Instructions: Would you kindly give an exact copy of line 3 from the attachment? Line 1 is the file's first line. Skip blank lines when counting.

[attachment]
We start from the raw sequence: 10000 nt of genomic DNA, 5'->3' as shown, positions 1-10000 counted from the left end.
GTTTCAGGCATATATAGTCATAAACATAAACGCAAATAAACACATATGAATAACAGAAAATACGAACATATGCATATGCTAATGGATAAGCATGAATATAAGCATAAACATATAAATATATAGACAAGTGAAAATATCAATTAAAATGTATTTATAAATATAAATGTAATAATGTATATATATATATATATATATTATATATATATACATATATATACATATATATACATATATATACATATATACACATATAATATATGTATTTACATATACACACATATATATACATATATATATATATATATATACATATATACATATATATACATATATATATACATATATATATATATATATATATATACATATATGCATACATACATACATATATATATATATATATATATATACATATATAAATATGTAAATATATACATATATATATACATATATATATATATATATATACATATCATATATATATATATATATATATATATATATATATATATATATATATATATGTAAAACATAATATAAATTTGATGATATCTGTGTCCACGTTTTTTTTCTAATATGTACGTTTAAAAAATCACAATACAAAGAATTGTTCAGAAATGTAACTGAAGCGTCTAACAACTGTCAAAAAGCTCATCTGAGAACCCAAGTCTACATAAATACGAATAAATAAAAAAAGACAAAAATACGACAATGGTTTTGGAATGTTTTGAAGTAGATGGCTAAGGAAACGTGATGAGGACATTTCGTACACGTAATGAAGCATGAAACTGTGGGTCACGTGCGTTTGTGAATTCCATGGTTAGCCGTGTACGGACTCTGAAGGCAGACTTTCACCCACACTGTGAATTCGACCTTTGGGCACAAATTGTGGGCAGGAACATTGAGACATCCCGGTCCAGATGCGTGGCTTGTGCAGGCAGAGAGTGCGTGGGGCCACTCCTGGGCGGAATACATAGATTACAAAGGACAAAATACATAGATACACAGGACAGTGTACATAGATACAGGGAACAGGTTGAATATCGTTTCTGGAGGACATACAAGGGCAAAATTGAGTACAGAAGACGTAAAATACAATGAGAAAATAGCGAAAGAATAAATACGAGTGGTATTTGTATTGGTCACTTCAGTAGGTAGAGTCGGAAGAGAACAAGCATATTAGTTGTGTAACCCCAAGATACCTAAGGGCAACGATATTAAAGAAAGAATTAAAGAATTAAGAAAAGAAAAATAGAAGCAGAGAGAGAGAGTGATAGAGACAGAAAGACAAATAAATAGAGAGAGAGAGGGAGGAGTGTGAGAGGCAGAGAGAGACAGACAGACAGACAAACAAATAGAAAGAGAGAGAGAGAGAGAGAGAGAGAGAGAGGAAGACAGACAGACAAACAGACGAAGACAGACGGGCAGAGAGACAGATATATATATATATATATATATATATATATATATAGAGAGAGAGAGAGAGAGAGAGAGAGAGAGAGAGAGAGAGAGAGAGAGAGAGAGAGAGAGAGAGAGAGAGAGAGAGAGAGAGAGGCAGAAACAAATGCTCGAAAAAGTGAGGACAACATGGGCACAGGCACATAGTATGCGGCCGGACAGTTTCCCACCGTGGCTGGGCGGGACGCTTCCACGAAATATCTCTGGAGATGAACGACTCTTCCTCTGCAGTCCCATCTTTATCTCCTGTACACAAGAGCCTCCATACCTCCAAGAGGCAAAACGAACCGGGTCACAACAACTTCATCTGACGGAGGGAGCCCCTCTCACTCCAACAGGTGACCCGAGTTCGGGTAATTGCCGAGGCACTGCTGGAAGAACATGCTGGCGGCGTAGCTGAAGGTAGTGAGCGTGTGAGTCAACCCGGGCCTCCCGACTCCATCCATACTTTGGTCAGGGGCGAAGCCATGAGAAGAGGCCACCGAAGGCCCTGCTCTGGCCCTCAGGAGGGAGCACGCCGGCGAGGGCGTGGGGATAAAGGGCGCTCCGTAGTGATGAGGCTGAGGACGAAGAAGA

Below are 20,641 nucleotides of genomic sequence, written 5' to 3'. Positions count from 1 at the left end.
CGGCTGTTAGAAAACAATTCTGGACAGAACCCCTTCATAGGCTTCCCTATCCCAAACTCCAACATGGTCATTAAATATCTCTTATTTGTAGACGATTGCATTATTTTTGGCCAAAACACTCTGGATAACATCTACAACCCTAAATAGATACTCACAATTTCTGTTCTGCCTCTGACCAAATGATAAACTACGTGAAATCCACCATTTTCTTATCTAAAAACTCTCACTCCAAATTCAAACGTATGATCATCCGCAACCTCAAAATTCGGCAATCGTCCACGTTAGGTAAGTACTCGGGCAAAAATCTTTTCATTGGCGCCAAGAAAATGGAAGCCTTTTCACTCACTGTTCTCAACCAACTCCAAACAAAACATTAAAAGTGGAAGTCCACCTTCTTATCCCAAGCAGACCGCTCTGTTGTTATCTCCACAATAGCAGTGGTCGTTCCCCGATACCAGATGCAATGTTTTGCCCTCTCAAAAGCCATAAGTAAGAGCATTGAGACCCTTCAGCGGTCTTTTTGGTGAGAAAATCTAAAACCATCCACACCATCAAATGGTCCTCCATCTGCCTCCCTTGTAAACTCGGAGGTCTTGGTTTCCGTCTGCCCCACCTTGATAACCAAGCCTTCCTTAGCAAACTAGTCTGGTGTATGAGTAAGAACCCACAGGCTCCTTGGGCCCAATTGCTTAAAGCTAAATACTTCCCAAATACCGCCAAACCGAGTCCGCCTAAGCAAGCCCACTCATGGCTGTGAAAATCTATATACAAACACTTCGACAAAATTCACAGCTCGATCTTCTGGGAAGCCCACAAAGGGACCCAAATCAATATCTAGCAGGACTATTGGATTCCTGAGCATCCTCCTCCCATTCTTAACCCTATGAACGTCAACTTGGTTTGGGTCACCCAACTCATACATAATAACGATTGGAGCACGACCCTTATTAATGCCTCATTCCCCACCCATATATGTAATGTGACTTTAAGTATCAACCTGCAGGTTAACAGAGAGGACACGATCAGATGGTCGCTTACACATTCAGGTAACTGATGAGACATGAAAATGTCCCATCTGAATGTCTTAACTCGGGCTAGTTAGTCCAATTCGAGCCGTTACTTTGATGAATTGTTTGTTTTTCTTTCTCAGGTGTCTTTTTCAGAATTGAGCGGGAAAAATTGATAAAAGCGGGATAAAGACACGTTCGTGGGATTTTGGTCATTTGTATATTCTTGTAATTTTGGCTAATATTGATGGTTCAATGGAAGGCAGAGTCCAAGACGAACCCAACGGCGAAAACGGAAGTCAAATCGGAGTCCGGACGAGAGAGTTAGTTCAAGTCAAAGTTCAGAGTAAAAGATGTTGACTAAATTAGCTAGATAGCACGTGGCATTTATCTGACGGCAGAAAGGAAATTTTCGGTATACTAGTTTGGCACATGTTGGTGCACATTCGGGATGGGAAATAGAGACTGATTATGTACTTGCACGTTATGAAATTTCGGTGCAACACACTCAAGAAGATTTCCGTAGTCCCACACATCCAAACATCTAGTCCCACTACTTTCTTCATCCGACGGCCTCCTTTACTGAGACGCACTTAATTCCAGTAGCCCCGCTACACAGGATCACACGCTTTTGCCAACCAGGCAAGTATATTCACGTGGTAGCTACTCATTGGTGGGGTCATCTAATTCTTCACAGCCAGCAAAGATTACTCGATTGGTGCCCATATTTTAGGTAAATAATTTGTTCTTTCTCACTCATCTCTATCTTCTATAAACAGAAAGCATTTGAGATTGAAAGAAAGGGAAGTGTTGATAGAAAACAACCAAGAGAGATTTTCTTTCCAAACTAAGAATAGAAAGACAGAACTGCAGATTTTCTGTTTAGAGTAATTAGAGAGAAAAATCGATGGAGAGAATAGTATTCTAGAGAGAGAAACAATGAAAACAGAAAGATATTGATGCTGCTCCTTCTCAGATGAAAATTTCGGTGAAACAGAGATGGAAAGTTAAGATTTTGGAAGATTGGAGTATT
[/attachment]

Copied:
Below are 20,641 nucleotides of genomic sequence, written 5' to 3'. Positions count from 1 at the left end.